Advances in computer science and artificial intelligence (AI) will have a significant effect on patients and practitioners alike. The once-dreaded visit to the medical office may prove less traumatizing as a result. Robots can be reassuring, or they can be silently efficient. Hal in 2001: A Space Odyssey, urged Dave to take a stress pill, didn’t it? Hal is also confident that all the circuits are working perfectly. Everything comes down to coding.
Not all physicians see a grim tomorrow for their profession. As one physician said, “We firmly believe that we can empower providers to make their interpretations and diagnoses easier, faster and better. AI will not replace providers, that is certain…However, it is evident that AI will augment our abilities to accomplish more and decrease chances for errors and redundant work.”
Medical Specialties Most Affected
Radiologists were prime targets for AI as though standing on a cliff without realizing they were about to go over. The cliff, of course, was artificial intelligence’s entrance into image reading. However, instead of eliminating or decreasing the importance of radiologists, AI has augmented their ability to rapidly have imaging information available to an ever-increasing number of patients. Patient caseloads could be increased, and waiting time for readings decreased at the same time.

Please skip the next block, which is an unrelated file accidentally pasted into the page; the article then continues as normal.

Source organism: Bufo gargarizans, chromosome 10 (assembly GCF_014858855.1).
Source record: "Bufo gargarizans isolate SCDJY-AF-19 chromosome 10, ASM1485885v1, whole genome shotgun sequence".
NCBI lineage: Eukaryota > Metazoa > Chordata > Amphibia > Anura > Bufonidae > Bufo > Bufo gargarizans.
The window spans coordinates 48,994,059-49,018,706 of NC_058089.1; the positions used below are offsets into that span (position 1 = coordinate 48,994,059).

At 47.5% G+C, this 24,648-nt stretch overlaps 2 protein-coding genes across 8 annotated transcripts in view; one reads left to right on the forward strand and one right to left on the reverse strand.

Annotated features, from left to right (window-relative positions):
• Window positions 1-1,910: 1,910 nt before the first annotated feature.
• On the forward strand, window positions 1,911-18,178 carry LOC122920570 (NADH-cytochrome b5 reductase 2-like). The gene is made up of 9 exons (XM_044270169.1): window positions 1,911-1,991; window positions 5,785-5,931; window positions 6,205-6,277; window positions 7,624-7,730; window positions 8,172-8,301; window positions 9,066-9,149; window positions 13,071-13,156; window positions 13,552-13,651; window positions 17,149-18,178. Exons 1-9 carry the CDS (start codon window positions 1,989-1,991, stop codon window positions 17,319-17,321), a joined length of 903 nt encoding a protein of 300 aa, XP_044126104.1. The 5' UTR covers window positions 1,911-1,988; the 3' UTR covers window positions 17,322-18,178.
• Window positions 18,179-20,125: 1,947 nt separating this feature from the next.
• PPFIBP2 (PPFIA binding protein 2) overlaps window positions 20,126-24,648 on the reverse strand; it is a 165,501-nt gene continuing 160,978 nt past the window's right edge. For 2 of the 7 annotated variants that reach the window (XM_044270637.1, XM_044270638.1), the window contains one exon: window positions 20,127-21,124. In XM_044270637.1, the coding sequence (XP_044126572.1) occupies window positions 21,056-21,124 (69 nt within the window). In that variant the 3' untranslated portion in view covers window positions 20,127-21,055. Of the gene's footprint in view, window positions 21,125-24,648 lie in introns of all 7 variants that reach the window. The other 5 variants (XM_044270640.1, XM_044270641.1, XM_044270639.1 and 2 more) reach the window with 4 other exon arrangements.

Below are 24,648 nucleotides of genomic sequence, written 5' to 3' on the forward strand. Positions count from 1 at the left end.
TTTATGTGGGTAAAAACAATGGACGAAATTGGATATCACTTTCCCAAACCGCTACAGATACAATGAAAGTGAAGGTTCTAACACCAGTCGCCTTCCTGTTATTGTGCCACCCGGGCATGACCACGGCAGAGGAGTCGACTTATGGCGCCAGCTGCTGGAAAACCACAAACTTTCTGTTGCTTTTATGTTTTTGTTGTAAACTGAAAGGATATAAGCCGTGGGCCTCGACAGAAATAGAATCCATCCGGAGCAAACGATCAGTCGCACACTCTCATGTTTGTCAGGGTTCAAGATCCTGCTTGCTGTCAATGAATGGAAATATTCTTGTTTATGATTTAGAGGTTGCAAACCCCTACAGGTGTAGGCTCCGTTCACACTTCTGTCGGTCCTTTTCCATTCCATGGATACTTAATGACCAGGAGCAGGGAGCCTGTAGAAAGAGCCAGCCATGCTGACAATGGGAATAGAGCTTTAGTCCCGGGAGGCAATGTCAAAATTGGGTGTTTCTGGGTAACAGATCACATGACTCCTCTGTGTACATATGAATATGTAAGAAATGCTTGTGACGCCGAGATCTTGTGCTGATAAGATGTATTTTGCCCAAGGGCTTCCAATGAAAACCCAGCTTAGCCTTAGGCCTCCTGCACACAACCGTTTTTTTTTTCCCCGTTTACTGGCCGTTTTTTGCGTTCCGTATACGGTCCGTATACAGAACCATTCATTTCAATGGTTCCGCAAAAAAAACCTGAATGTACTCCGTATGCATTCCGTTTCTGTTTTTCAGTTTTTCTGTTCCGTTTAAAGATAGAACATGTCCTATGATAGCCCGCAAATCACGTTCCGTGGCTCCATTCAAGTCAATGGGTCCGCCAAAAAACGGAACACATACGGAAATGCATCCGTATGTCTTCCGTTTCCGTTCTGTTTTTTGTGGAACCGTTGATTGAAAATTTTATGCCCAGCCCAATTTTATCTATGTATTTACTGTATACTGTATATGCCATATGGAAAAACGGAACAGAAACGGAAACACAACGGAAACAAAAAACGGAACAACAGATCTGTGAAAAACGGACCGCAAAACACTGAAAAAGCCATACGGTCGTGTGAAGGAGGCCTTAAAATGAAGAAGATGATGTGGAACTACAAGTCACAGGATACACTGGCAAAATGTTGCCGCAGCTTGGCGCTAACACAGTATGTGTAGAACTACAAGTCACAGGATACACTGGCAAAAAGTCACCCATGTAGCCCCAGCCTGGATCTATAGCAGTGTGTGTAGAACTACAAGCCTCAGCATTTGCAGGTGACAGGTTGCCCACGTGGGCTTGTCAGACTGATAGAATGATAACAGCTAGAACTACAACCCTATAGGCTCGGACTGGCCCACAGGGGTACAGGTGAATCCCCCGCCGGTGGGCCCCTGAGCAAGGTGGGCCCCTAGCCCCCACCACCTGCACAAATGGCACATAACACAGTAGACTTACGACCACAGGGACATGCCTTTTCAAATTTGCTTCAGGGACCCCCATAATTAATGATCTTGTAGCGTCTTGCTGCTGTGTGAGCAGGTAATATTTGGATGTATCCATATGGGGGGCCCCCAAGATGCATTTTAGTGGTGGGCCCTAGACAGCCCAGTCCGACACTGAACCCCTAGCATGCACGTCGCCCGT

The advent of modes of scanning and MRI equipment increased the need for radiologists to utilize new technologies such as AI. The future is bright as AI becomes their unswerving, ever-available assistant rather than their replacement.
A pulmonologist, who frequently must do pulmonary function tests (PFT), has found that utilizing AI in interpreting and matching symptoms came up with the correct diagnosis in 82% of the cases. The physicians believe that this is a compelling supportive tool rather than one that conflicted with their abilities.
Asthma is one of the most common chronic medical diseases in childhood, and 6 million American children suffer from it. Data from 2013 indicated that almost 14 million days of school were missed because of asthma attacks. The cost of medications, physician visits, emergency room trips, and hospitalizations rose to nearly $60 billion a year.